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Adverse Drug Effects

Undesirable or harmful effects which can occur at therapeutic doses and need a reduction of dose or drug withdrawal. Adverse drug effects include:

  1. Nausea and vomiting
  2. Deafness with gentamycin
  3. Death with penicillin

All drugs are poisons until used judicially. Every drug acts on all systems of the body, e.g. aspirin used for headache also acts on GIT and blood producing side effects.

Types of adverse drug reactions

Adverse drug reactions are of five types; A, B, C, D and E

1) Type A reactions

Type A reactions are common and constitute 75 % of all adverse reactions. These are related to pharmacological actions and are dose-dependent. Type A reactions are predictable and can be avoided by adjusting the dosage regimen. Most of them are reversible upon stopping drug. Examples include

–  Hypotension (antihypertensives)

–  Hypoglycaemia (insulin)

a. Excessive therapeutic effect

Unwanted effects related to the main pharmacological actions of the drug that occur when the drug produces greater therapeutic effect than is necessary.

e.g. Warfarin is an anticoagulant but may lead to bleeding tendency.

Insulin is used for normoglycemia but may produce hypoglycaemia

b. Side Effects

Unwanted effects unrelated to the main pharmacological actions of the drug but due to other normal actions of the drug

e.g. morphine may cause constipation during its use as analgesic.

2)  Type B reactions

Type B reactions are bizarre reactions, not related to the normal pharmacological actions of the drug. They are unpredictable and not dose-related. They occur only in minority of patients. Test dose can be given for judgement.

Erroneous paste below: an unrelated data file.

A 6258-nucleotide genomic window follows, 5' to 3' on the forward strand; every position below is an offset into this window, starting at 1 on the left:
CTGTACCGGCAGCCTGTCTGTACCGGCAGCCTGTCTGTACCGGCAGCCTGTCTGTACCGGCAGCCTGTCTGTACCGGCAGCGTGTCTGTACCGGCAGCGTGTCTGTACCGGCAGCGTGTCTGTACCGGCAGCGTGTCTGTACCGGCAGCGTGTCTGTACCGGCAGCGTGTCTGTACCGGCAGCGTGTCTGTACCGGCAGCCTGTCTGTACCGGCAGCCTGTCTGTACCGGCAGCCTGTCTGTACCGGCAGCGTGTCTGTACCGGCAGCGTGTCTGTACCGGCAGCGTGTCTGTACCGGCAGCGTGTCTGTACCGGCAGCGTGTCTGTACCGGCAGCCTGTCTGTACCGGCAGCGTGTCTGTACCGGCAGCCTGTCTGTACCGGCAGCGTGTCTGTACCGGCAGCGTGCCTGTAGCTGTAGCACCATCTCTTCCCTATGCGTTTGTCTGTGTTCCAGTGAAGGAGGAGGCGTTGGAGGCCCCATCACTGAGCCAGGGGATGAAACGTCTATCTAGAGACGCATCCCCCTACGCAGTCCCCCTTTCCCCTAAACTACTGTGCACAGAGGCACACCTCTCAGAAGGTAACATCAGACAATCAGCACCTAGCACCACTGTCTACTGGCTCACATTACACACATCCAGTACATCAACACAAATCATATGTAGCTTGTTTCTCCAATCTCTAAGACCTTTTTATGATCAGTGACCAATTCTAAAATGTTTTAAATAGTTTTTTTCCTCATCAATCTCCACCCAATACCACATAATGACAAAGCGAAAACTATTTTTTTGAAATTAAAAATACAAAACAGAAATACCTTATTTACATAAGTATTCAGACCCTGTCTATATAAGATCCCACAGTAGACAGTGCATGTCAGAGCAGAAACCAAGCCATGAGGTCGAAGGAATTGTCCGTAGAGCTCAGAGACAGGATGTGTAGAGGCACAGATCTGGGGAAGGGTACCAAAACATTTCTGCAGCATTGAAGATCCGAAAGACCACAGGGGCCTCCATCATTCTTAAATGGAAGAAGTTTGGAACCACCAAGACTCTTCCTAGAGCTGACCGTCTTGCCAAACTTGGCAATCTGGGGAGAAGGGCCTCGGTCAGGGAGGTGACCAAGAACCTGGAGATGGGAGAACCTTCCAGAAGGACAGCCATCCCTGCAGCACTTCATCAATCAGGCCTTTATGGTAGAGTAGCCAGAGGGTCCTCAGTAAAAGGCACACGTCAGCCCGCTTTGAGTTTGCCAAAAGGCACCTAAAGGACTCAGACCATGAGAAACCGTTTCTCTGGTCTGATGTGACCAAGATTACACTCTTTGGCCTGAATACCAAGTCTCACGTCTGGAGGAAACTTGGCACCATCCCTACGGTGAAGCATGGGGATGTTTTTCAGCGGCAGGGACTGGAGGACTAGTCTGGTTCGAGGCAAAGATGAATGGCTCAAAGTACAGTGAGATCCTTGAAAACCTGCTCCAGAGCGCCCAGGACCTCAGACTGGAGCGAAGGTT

a. Allergic reactions (Hypersensitivity)

b. Genetic disorders (Idiosyncrasy)

a) Hypersensitivity (allergic reactions)

Abnormal response to the drug due to antigen- antibody reactions e.g. Penicillin. These are the allergic responses to a drug.

They include rashes, hypotension and bronchospasm (anaphylactic reaction).

b) Idiosyncrasy

Idiosyncrasy is abnormal response to the drug due to genetic disorders. E.g.

Succinylcholine apnea

Malignant hyperthermia



Secondary Effects

Unwanted effects that occur secondary to the wanted actions of the drug. Examples include overgrowth of microorganisms following use of broad spectrum antibiotics.

Type C reactions (Continuous reactions)

Type C reactions are due to long term use e.g. NSAIDs causing analgesic nephropathy due to long term usage of drugs and changing doses.

Type D reactions (Delayed adverse reactions)

Teratogenesis Is congenital malformations occurring in the foetus due to exposure to drugs during
pregnancy e.g. Thalidomide may produce phocomelia (abnormal limbs)

Carcinogenesis is the ability of some substances to induce cancer. E.g. Stilbesterol may cause adenocarcinoma of vagina in female off springs.

1. DNA alteration

Griesofulvin (antifungal) & alkylating cytotoxics (cancer), they are anti-mitotic, acting on spindle formation

2. Immunosuppression

Immunosuppressant increase incidence of cancer e.g. organ transplantation & methotrexate in rheumatoid arthritis

3. Hormonal

Long term use of estrogen replacement in post menopausal therapy may induce endometrial cancer

Type E reactions (Ending of drug)

Sudden discontinuation (abrupt withdrawal) may lead to rebound adrenal insufficiency
e.g. corticosteroids

Treatment should be started with smaller dose, which can be gradually increased. Patient compliance is poor if adverse reactions occur.

Risk benefit ratio

Disease healing is important at the risk of side effects, especially in life threatening situations. This depends on the expertise of the doctor.

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